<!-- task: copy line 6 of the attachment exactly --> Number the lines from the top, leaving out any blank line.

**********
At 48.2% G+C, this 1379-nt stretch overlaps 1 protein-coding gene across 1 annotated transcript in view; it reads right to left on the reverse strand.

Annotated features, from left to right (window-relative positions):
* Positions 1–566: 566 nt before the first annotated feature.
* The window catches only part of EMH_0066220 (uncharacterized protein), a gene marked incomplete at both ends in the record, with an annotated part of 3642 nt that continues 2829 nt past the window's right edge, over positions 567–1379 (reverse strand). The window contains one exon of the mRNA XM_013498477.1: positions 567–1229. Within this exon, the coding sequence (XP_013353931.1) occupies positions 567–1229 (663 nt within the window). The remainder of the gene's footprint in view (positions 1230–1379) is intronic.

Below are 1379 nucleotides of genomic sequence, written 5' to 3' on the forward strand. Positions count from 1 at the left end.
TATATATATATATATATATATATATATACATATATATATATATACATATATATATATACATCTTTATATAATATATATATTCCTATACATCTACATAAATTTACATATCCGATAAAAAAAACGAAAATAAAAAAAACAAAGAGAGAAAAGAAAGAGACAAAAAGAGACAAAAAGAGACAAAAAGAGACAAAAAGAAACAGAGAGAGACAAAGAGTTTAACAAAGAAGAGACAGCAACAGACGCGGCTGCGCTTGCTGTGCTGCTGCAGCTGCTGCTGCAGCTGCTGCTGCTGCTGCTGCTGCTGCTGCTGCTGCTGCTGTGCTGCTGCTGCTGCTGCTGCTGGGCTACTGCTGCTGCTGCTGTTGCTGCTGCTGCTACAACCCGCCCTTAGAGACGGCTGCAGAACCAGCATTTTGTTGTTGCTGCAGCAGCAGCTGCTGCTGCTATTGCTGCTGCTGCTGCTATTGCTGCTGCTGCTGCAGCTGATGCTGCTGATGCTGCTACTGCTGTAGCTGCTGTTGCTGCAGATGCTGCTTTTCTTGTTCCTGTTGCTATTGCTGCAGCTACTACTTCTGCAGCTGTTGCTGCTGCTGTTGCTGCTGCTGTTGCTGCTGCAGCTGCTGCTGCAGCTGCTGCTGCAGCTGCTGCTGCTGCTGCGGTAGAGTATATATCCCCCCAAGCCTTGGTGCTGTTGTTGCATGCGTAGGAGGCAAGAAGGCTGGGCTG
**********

TATATATATATATATATATATATATATACATATATATATATATACATATATATATATACATCTTTATATAATATATATATTCCTATACATCTACATAAATTTACATATCCGATAAAAAAAACGAAAATAAAAAAAACAAAGAGAGAAAAGAAAGAGACAAAAAGAGACAAAAAGAGACAAAAAGAGACAAAAAGAAACAGAGAGAGACAAAGAGTTTAACAAAGAAGAGACAGCAACAGACGCGGCTGCGCTTGCTGTGCTGCTGCAGCTGCTGCTGCAGCTGCTGCTGCTGCTGCTGCTGCTGCTGCTGCTGCTGCTGTGCTGCTGCTGCTGCTGCTGCTGGGCTACTGCTGCTGCTGCTGTTGCTGCTGCTGCTACAACCCGCCCTTAGAGACGGCTGCAGAACCAGCATTTTGTTGTTGCTGCAGCAGCAGCTGCTGCTGCTATTGCTGCTGCTGCTGCTATTGCTGCTGCTGCTGCAGCTGATGCTGCTGATGCTGCTACTGCTGTAGCTGCTGTTGCTGCAGATGCTGCTTTTCTTGTTCCTGTTGCTATTGCTGCAGCTACTACTTCTGCAGCTGTTGCTGCTGCTGTTGCTGCTGCTGTTGCTGCTGCAGCTGCTGCTGCAGCTGCTGCTGCAGCTGCTGCTGCTGCTGCGGTAGAGTATATATCCCCCCAAGCCTTGGTGCTGTTGTTGCATGCGTAGGAGGCAAGAAGGCTGGGCTG